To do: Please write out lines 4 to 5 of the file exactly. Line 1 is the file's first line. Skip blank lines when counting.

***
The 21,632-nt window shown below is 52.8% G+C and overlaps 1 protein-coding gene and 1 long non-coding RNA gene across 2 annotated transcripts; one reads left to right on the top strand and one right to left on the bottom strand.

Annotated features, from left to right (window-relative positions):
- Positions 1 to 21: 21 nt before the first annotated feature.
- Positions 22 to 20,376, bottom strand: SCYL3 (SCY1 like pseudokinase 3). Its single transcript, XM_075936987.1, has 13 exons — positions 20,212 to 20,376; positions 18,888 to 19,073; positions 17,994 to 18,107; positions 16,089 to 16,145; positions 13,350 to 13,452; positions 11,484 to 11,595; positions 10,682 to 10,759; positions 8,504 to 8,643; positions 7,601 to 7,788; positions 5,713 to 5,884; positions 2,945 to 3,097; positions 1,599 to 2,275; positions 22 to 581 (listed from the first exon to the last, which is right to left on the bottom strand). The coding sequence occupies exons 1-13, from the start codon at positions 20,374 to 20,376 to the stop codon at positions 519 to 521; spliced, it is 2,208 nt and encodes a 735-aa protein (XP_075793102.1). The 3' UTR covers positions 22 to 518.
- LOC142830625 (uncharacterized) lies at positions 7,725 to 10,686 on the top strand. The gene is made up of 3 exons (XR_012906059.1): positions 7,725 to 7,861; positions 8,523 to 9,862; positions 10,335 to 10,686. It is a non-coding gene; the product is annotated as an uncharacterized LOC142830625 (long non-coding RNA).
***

- Positions 22 to 20,376, bottom strand: SCYL3 (SCY1 like pseudokinase 3). Its single transcript, XM_075936987.1, has 13 exons — positions 20,212 to 20,376; positions 18,888 to 19,073; positions 17,994 to 18,107; positions 16,089 to 16,145; positions 13,350 to 13,452; positions 11,484 to 11,595; positions 10,682 to 10,759; positions 8,504 to 8,643; positions 7,601 to 7,788; positions 5,713 to 5,884; positions 2,945 to 3,097; positions 1,599 to 2,275; positions 22 to 581 (listed from the first exon to the last, which is right to left on the bottom strand). The coding sequence occupies exons 1-13, from the start codon at positions 20,374 to 20,376 to the stop codon at positions 519 to 521; spliced, it is 2,208 nt and encodes a 735-aa protein (XP_075793102.1). The 3' UTR covers positions 22 to 518.
- LOC142830625 (uncharacterized) lies at positions 7,725 to 10,686 on the top strand. The gene is made up of 3 exons (XR_012906059.1): positions 7,725 to 7,861; positions 8,523 to 9,862; positions 10,335 to 10,686. It is a non-coding gene; the product is annotated as an uncharacterized LOC142830625 (long non-coding RNA).